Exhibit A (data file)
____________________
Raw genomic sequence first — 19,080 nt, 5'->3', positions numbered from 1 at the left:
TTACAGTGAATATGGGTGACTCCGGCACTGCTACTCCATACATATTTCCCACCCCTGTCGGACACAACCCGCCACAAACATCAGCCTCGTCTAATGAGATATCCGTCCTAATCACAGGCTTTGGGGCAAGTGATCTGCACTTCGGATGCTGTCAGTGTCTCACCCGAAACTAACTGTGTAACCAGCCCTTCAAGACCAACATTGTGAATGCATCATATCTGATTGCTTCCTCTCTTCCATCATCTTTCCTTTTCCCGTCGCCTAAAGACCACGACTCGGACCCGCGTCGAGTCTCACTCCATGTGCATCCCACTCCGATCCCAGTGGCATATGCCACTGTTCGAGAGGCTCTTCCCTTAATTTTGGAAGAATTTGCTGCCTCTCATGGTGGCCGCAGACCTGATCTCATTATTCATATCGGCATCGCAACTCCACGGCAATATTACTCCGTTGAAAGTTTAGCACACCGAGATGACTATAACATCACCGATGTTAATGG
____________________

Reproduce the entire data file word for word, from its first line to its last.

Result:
Raw genomic sequence first — 19,080 nt, 5'->3', positions numbered from 1 at the left:
TTACAGTGAATATGGGTGACTCCGGCACTGCTACTCCATACATATTTCCCACCCCTGTCGGACACAACCCGCCACAAACATCAGCCTCGTCTAATGAGATATCCGTCCTAATCACAGGCTTTGGGGCAAGTGATCTGCACTTCGGATGCTGTCAGTGTCTCACCCGAAACTAACTGTGTAACCAGCCCTTCAAGACCAACATTGTGAATGCATCATATCTGATTGCTTCCTCTCTTCCATCATCTTTCCTTTTCCCGTCGCCTAAAGACCACGACTCGGACCCGCGTCGAGTCTCACTCCATGTGCATCCCACTCCGATCCCAGTGGCATATGCCACTGTTCGAGAGGCTCTTCCCTTAATTTTGGAAGAATTTGCTGCCTCTCATGGTGGCCGCAGACCTGATCTCATTATTCATATCGGCATCGCAACTCCACGGCAATATTACTCCGTTGAAAGTTTAGCACACCGAGATGACTATAACATCACCGATGTTAATGG